This was so much better than I dared hope. Maybe I'm finally mature enough to read John Updike! It lost me a little during some of the long conversations between Rabbit and Skeeter, and I often felt like 'Rabbit, what are you doing?!?', but I really liked it generally and am no longer dreading the two prize-winners in the series. I also thought it was neat that I read the first Rabbit book when I was around 24 or 25, when Rabbit himself is around that age, and read the second when I was 34 and R ...more
Aug 06, 2007 Liz rated it 2 of 5 stars  ·  review of another edition
Recommends it for: people who HAVE to read things through in order
Shelves: library
Ugh. I'm committed to reading these through, but this had better be the low point of the series (ahem, tetralogy). Updike is compelled to use the word "cunt" as often as possible, and the Skeeter character is boring and obnoxious. The third section dragged (all those quotes from "Narrative of the Life of Frederick Douglas"?!) and there wasn't enough of Updike actually writing the beautiful descriptions of landscape and feeling that he's capable of.
Lars Williams

Compared to 'Rabbit, Run', the second book in the Rabbit tetralogy is a lot harder to love. For a start, it's infused with casual misogyny and racism, which probably reflects the time it was written as much as the time in which it was set. The character of Rabbit is morally ambiguous to a much greater extent than in the first book, although as the story develops this moral ambiguity becomes more or less the point - he's a weak character as well as a product of his time, yet he does manage to tr
John Updike's second novel about Harry "Rabbit" Angstrom, far from being a dated, passe update of the protagonist's life, is instead a sharp, resonant snapshot of its times. Published just two years after the time in which it was set, 1969, "Rabbit Redux" tackles and moves among the era's issues and defining moments: race, the space program, drugs, the Vietnam War, modern angst. It also shows Updike's ability to make a lot out of a little, plot-wise.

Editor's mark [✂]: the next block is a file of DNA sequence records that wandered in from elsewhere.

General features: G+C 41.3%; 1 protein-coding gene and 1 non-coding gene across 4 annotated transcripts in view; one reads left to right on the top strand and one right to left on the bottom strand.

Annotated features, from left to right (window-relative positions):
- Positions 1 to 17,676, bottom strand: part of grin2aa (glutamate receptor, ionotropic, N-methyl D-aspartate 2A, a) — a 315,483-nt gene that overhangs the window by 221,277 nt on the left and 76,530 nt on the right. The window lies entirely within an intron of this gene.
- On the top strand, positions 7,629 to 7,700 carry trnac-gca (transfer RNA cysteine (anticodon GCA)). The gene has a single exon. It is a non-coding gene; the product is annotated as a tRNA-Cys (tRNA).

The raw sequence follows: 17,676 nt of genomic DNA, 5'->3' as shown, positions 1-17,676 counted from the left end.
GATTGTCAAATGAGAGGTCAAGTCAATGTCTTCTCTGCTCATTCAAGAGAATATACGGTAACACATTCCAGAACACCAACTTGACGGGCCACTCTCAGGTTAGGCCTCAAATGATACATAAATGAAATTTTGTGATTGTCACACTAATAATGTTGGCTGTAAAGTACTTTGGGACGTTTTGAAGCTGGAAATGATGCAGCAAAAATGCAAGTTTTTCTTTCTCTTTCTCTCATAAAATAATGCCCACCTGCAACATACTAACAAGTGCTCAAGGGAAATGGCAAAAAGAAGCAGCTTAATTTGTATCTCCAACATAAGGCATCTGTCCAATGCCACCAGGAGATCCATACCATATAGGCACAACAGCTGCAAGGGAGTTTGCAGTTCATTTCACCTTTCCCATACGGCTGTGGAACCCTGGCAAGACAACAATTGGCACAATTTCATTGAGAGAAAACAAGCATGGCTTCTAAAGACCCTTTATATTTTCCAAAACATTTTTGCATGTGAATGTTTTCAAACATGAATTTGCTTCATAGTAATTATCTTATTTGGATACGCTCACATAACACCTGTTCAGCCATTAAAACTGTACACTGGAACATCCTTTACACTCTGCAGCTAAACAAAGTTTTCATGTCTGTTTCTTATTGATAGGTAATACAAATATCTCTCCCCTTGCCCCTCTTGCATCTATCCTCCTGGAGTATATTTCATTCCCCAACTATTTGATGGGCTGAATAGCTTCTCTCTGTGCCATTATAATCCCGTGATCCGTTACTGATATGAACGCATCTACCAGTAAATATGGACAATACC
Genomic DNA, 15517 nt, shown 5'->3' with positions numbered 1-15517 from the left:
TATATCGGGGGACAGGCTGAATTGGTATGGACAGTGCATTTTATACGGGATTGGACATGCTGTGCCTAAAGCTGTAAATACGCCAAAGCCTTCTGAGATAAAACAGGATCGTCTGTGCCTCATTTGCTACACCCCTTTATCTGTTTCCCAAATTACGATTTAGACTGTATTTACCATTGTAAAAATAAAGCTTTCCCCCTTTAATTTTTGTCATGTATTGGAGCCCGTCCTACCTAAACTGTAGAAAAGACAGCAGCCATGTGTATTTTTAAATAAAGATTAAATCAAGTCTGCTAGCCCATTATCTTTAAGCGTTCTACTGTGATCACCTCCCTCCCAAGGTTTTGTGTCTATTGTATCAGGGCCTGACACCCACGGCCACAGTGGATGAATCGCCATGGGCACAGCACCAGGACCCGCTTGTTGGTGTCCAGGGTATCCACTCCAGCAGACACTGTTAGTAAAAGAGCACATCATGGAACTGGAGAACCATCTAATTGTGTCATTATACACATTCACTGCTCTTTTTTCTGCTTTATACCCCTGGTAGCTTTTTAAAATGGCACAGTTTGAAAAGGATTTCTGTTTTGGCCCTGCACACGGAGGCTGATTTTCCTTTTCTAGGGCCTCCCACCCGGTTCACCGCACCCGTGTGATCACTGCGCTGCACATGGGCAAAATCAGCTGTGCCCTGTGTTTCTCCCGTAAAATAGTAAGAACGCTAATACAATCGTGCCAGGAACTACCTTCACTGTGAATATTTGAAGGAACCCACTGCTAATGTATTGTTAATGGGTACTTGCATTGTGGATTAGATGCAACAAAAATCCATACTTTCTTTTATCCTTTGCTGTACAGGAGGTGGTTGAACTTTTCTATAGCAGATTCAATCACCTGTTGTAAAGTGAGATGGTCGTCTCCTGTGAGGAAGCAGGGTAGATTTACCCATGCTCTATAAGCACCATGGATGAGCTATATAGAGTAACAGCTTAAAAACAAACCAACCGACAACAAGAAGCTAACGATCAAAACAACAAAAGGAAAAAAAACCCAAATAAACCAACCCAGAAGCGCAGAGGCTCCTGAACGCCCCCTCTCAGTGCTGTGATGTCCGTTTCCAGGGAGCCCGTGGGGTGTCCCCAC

"Rabbit, Run" was very good, not great; "Rabbi
I'm finding that I'm not much a fan of the themes that Updike is writing about in the Rabbit Angstrom series of books; and I'm finding that all of the characters in these novels aren't all that likable or admirable. But … I also find Updike to be a masterful writer. In my quest to read through all the Pulitzer fiction winners (which include the last two Rabbit Angstrom novels), I decided that I needed to read the tetralogy from the beginning. So, Rabbit Redux is the second of the four novels, wh ...more
Ugh. Rabbit Redux offers a peek into Harry/Rabbit Angstrom's life during the summer of '69 -- some 10+ years after we left Harry running from his infant daughter's funeral -- and I found it to be downright depressing. While time may improve fine wine, it hasn't improved the life of Harry or anyone in his sphere. Gone is the spark that set Harry off in his search of that undefined something in Rabbit Run, and he's become a surly curmudgeon long before he should. But who can blame him? The decade ...more
Updike is often mentioned as one of the greatest writers of the twentieth century and the Rabbit books are described as masterpieces of American literature. Am I missing something? As far as I could tell, it was a soap-opera plot mixed in with some tasteless sex scenes, an excessive amount of detail and descriptive language that is so excessively ornate it frequently becomes tawdry and nonsensical. That seems to impress the critics, but it doesn't impress me.

This book is also an opportunity for
There are parts of this book that make you want to jump off a bridge and maybe even slit your wrists on the way down--but in a good way. I think.

Rabbit Redux is an intense, microscopic view of the disintegration of marriage and other institutions and values in 1969 as white men go to the moon, black men riot in the cities, and both die by the thousands in Vietnam. The main character, a blue-collar worker in a dying industrial Pennsylvania town, tries like hell to understand the chaos around him,
B. Glen Rotchin
At the beginning of the summer I set myself the goal of polishing off the first four of John Updike's five Harry "Rabbit" Angstrom novels. As I near the end of book #2, Rabbit Redux, I might have to admit defeat. I don't think I'll make it past this one, for now. I wasn't expecting light summer fare, but these novels drag. They are virtually plotless, completely character and relationship driven. The aspect that rankles most is the uncanniness of the main character, by which I mean that he is bo ...more
At the end of Rabbit Redux is a wonderfully affecting reconcilation between two life- and self- battered lovers that is beautifully observed and true to life at its most poignant. Clear proof that Updike is not just a master stylist but a gifted observor and chronicler of life’s disappointments and consolations. Before that, however, is a manic-depressive narrative of less than credible events and choices linked to the emblematic turmoil of the 60s in ways that leave the reader disconnected from ...more
Mar 03, 2011 Lucy rated it 4 of 5 stars
Shelves: novels